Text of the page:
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practicing a dog-friendly greeting
It is widely encouraged that nobody approaches and touches a dog they are not familiar with, but even when we are given permission from owners, not everybody knows how to practice a dog-friendly greeting in which takes into consideration that just because the human said we could, doesn’t mean the dog gives its consent.
Consent from your dog is as important as it is in people. It gives them a voice and choices. Listening and responding to what your dog is telling you prevents some behaviours from escalating and builds their trust and relationship with you. You become a ‘safe’ person to be around because you respect what they are trying to communicate, thus making them more likely to enjoy your company and want to be around you.
Dogs have developed a keen sense of smell, far superior to a human and, therefore are olfactory explorers. Smelling you at a distance they are comfortable with, or an offered hand is the best way for them to investigate you.
For some dogs, towering over them can be intimidating, so crouch down to their level, but never settle on the floor in case you need to stand up quickly. Get low and offer your hand out to them without pushing it towards them. This is giving them the first choice, and control over their situation; they can either approach you of their own free will, ignore you, or walk away. If they ignore you or walk away, these are clear, polite signs they are not interested. Think consent. If somebody has told us ‘No thank you’, it would be rude to force them to interact when they have said plainly, they do not want to.
However, sometimes a dog may want to greet you, but they are unsure and may need a little encouragement. They may pace around, step closer and further in uncertainty, whine or watch you.
Dogs can detect sounds up to four times quieter than what we hear, so for dogs that are not showing typical ‘happy’ signs at wanting to greet you, a soft, calm voice can be reassuring. It is important not to invade their personal space if they are not explicitly asking you to interact and touch them. Stay where you are and let them control the distances in which they put themselves.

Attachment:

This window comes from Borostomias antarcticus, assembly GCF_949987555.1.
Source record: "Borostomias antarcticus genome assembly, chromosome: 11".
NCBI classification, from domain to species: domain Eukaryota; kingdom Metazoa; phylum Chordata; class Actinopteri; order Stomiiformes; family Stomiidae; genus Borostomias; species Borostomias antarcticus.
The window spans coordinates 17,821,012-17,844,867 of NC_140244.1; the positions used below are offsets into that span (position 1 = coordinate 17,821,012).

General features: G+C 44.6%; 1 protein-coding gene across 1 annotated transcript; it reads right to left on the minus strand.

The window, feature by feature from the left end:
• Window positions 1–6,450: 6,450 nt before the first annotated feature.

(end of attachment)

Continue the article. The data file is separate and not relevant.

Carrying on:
Each dog will have its own threshold of comfort. Some will need to have a large space between you in order to feel safe, some maybe a foot or two in front of you. We want to show that good things happen when they come closer, without making them feel like they have to. Throw their favourite treat away from you toward them. If they eat it, you can throw another slightly closer to you, repeating the technique until they feel safe in your space, whilst also reading their body language. If the dog stops taking the treats, you have found their threshold. Take a step back and throw the treat further again, reinforcing that they can stay in their comfort zone and it is their choice to come closer. If a dog is uncertain, anxious and anything in-between, it is often best you do not touch them. If you know the dog and know that it responds well to being touched as a reassurance, then cater to the individual.
If you are within reach to stroke a dog that appears comfortable around you, consider that just because they are happy near you, does not equal to wanting to be touched. Always start of initiating what is known as the ‘Touch Test’, and this can even be used for your own pets!
Dogs communicate using their body language. Ensure to pay close attention to their eyes, ears, muzzle, head and body posture, their fur (hackles), tail and limb position during interactions.
The following link provides a good step-by-step guide on how to perform the touch test, and signs to look out for to see if the dog is enjoying it and wants you to continue, or whether it is nonplussed and would rather you stop.
The touch test is best executed when the dog is free to move without the restraint of a lead, as theycan move about in all different directions and come and go as they please. The test can beundertaken by leashed dogs you are new to; however, it does not provide them with as muchfreedom as they are unable to set their own threshold, and so they may behave differently to whatthey may do off-lead.
The dog below enjoys his chest being stroked and is typical of him to lower his head in enjoyment.Even during the interaction, he offers his paw to keep your hand close. After 3 seconds, the hand iswithdrawn and the dog’s reaction tells you what they want. Here, you can see him pawing for more.In each photo, his eyes are soft, ears and body relaxed. This dog shows no signs of fear or anxiety. Itis key you observe even the most subtle changes in their body language and react accordingly.